All posts tagged: New Testament

The Charge of Blasphemy and Pope Rihanna

As the dust of controversy settled in the weeks following the Met Gala opening for the Heavenly Bodies: Fashion and the Catholic Imagination exhibition, one image crystallized the event’s exploration of fashion and the “Catholic imagination” and inspired the most divergent reactions to it: Rihanna in a low-cut, jewel-encrusted mini-dress, matching coat, stilettos, and a mitre. In most photos from the gala, she does not lean into the sexiness of her papal-inspired attire, nor its playfulness. Her expression is imperious; her stance, authoritative. She evokes power. Representing one type of reaction to this image, Cardinal Dolan, who also attended the gala, said that he lent Rihanna his own mitre for the event. It was a joke, but the Vatican did lend many artifacts for the exhibit the gala celebrated. Officially, the Catholic Church collaborated with the museum to help create the exhibit. But other reactions were not so sanguine. A People magazine article ran with the headline, “The Met Gala’s ‘Catholic Imagination’ Theme Called ‘Blasphemous’ and ‘Sacrilegious’ by Critics”. It went on to chronicle Twitter …

A Prayer for the Poor

David Graeber’s Debt: The First 5000 Years (2011) is a strange, brilliant, frustrating, and perhaps indispensable book. It remains controversial among economists, of course, if only out of the resentment some of them feel at the very notion that an anthropologist might presume to intrude on their putative area of expertise, and to do so on so vast a historical scale. It continues, moreover, to strain the credulity of those who cannot imagine how anyone could express such doubts regarding the practical inevitability of a monetary economic system, or could seriously propose anarchism as a real alternative to the injustices of capitalism. And, of course, there are those who not unreasonably accuse Graeber of offering a grandly buoyant critique of the contradictions and cruelties of capitalist culture without the ballast of a few proposed solutions. But, exotic as Graeber’s book was as an intervention in economic analysis, at its heart lay a rather ordinary observation, one that was made just as grandly a couple years later by Thomas Piketty in his magisterial treatise Capital in …

Further Reflections on Capital Punishment (and on Edward Feser)

According to Edward Feser, I seem “to think that the moral demands of the Gospel apply in exactly the same way to both the private sphere and the public sphere.” And this, he goes on to say, “is not only not the Catholic position, it is not even the Eastern Orthodox position. It is merely David Bentley Hart’s personal theological position, and he simply asserts it without argument.” Ah. Except that I don’t, and never have (though neither would I necessarily reject the proposition, since it seems a claim more dangerous to deny than to affirm; I would need to know precisely what “in exactly the same way” means in Feser’s mind.) I can see the cause of the confusion, however. The issue is capital punishment, and Feser’s angry expostulation comes near the end of his rancorous reply to two extremely bad reviews—one by me, one by Paul Griffiths—of the “Catholic Defense of Capital Punishment” that he and Joseph Bessette recently published under the title By Man Shall His Blood Be Shed. Now, in fact, nowhere in …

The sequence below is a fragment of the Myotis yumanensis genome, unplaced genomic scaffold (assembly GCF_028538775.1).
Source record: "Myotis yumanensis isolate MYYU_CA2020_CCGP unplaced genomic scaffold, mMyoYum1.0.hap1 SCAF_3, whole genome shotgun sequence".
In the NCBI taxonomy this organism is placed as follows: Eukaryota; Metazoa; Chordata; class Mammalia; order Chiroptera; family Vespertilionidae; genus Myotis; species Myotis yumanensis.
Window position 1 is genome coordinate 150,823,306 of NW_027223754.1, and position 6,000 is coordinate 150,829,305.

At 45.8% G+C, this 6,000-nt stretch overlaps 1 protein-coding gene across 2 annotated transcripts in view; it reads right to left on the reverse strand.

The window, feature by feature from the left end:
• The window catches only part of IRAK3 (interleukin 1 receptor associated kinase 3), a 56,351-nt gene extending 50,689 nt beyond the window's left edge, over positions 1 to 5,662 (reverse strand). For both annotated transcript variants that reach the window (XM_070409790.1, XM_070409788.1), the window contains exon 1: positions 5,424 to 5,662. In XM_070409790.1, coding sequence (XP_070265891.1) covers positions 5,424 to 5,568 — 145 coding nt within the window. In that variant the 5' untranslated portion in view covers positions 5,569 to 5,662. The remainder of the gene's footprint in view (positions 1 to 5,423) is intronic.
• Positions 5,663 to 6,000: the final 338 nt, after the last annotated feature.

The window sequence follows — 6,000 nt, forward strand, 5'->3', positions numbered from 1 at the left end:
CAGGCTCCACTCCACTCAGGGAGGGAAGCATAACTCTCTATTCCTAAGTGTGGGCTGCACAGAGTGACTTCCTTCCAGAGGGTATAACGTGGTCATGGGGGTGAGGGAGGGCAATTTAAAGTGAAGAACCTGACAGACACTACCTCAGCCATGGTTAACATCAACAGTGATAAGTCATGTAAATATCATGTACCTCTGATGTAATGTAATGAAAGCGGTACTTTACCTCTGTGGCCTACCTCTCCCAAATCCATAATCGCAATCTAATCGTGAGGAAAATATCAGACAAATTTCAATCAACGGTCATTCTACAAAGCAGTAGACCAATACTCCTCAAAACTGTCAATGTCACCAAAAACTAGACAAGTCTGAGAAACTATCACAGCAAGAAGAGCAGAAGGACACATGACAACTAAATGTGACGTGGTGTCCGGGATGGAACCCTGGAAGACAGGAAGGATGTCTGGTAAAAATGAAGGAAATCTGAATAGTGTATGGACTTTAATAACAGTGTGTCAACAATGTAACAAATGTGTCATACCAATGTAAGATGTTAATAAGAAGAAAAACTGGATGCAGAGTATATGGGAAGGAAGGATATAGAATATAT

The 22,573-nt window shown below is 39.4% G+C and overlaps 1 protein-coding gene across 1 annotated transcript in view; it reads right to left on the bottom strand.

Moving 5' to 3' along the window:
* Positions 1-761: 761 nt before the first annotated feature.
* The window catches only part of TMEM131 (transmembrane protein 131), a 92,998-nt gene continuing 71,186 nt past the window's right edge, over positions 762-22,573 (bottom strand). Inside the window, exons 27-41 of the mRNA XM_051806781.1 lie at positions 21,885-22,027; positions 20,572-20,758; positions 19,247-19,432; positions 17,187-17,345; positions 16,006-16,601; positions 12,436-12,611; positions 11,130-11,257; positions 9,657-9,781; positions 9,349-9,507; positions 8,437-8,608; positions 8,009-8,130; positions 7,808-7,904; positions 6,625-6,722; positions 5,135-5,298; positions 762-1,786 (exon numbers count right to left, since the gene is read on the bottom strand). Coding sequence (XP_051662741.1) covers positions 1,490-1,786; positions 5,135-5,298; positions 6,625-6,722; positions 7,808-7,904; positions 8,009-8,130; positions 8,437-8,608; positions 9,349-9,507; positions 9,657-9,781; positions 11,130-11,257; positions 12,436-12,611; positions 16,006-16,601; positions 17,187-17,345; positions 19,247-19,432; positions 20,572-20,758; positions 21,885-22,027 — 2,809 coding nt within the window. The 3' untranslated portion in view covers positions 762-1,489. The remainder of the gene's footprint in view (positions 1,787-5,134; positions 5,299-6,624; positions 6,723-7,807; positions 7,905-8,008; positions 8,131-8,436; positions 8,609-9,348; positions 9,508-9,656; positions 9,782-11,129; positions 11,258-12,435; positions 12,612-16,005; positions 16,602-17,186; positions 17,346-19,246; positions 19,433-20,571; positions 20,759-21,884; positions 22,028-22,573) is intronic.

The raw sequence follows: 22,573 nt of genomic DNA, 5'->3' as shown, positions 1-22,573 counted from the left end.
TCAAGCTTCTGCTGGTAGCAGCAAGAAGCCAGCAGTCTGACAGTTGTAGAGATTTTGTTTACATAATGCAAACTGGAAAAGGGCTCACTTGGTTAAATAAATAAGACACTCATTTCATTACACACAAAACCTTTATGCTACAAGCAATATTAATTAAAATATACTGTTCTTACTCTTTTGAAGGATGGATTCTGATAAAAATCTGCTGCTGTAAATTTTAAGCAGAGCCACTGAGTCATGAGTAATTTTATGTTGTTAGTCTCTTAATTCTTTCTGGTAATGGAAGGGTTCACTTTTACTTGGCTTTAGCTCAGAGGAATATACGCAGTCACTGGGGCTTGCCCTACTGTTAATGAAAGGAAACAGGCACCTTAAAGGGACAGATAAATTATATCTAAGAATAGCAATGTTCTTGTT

Jesus and the Old Testament

The Word of God grows its roots in the heart the more one shares it with others. That is why one of the surest ways of growing in knowledge and love for the Scriptures is to teach them to others, an opportunity I had for the first time (at least, as a theology professor) this semester in a course on the Old Testament. Some bright undergraduates, our diocese’s deacon candidates and their spouses, and I set out to gain a deeper understanding of the sacred texts that are foundational for both Jews and Christians. First, however, we had to tackle the issue of how one should read and interpret them. It is well-known that the divide between historical and theological study of the Bible has been a mainstay in higher education for decades. The predominance of the historical-critical method has separated biblical studies from theology in many seminaries and theological schools.[1] One need only look at the major figures in 20th century theology—Rahner and von Balthasar among them—to see that very few were thoroughly biblical …